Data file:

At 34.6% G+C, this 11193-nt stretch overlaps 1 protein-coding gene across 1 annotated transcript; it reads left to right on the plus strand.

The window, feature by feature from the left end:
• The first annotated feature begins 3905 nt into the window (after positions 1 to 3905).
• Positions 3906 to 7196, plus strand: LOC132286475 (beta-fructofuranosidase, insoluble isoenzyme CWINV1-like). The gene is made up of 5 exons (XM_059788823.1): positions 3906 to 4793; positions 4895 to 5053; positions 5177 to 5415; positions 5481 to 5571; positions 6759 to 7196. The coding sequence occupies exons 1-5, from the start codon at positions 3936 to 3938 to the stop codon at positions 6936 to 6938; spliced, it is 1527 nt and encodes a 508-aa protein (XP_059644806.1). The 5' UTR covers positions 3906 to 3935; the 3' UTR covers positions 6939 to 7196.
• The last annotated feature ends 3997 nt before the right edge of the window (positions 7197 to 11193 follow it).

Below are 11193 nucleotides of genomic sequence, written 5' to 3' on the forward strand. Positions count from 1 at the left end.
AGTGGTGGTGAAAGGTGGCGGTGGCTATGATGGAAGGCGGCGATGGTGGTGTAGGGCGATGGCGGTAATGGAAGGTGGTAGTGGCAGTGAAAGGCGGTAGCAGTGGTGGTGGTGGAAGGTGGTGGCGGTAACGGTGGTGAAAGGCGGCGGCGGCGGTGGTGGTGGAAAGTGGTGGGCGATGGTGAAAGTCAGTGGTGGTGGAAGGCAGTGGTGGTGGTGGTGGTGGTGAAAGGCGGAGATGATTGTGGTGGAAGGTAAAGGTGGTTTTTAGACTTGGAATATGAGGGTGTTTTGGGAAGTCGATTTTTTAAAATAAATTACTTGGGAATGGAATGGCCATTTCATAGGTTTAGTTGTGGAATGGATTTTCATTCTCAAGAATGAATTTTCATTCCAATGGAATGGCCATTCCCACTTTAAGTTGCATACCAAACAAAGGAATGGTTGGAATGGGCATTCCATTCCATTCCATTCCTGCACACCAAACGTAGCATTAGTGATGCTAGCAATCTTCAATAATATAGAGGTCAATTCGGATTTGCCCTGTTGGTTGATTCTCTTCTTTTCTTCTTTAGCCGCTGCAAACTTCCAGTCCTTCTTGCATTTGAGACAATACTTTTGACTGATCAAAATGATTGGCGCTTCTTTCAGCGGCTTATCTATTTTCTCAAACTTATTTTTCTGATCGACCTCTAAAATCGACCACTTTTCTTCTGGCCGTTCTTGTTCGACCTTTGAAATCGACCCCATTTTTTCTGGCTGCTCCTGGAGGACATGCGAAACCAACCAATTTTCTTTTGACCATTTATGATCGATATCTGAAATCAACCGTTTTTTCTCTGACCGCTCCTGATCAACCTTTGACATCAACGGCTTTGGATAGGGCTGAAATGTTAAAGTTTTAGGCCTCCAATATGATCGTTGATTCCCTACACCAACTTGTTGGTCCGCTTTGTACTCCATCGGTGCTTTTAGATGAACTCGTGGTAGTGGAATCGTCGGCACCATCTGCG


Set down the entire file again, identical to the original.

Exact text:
At 34.6% G+C, this 11193-nt stretch overlaps 1 protein-coding gene across 1 annotated transcript; it reads left to right on the plus strand.

The window, feature by feature from the left end:
• The first annotated feature begins 3905 nt into the window (after positions 1 to 3905).
• Positions 3906 to 7196, plus strand: LOC132286475 (beta-fructofuranosidase, insoluble isoenzyme CWINV1-like). The gene is made up of 5 exons (XM_059788823.1): positions 3906 to 4793; positions 4895 to 5053; positions 5177 to 5415; positions 5481 to 5571; positions 6759 to 7196. The coding sequence occupies exons 1-5, from the start codon at positions 3936 to 3938 to the stop codon at positions 6936 to 6938; spliced, it is 1527 nt and encodes a 508-aa protein (XP_059644806.1). The 5' UTR covers positions 3906 to 3935; the 3' UTR covers positions 6939 to 7196.
• The last annotated feature ends 3997 nt before the right edge of the window (positions 7197 to 11193 follow it).

Below are 11193 nucleotides of genomic sequence, written 5' to 3' on the forward strand. Positions count from 1 at the left end.
AGTGGTGGTGAAAGGTGGCGGTGGCTATGATGGAAGGCGGCGATGGTGGTGTAGGGCGATGGCGGTAATGGAAGGTGGTAGTGGCAGTGAAAGGCGGTAGCAGTGGTGGTGGTGGAAGGTGGTGGCGGTAACGGTGGTGAAAGGCGGCGGCGGCGGTGGTGGTGGAAAGTGGTGGGCGATGGTGAAAGTCAGTGGTGGTGGAAGGCAGTGGTGGTGGTGGTGGTGGTGAAAGGCGGAGATGATTGTGGTGGAAGGTAAAGGTGGTTTTTAGACTTGGAATATGAGGGTGTTTTGGGAAGTCGATTTTTTAAAATAAATTACTTGGGAATGGAATGGCCATTTCATAGGTTTAGTTGTGGAATGGATTTTCATTCTCAAGAATGAATTTTCATTCCAATGGAATGGCCATTCCCACTTTAAGTTGCATACCAAACAAAGGAATGGTTGGAATGGGCATTCCATTCCATTCCATTCCTGCACACCAAACGTAGCATTAGTGATGCTAGCAATCTTCAATAATATAGAGGTCAATTCGGATTTGCCCTGTTGGTTGATTCTCTTCTTTTCTTCTTTAGCCGCTGCAAACTTCCAGTCCTTCTTGCATTTGAGACAATACTTTTGACTGATCAAAATGATTGGCGCTTCTTTCAGCGGCTTATCTATTTTCTCAAACTTATTTTTCTGATCGACCTCTAAAATCGACCACTTTTCTTCTGGCCGTTCTTGTTCGACCTTTGAAATCGACCCCATTTTTTCTGGCTGCTCCTGGAGGACATGCGAAACCAACCAATTTTCTTTTGACCATTTATGATCGATATCTGAAATCAACCGTTTTTTCTCTGACCGCTCCTGATCAACCTTTGACATCAACGGCTTTGGATAGGGCTGAAATGTTAAAGTTTTAGGCCTCCAATATGATCGTTGATTCCCTACACCAACTTGTTGGTCCGCTTTGTACTCCATCGGTGCTTTTAGATGAACTCGTGGTAGTGGAATCGTCGGCACCATCTGCG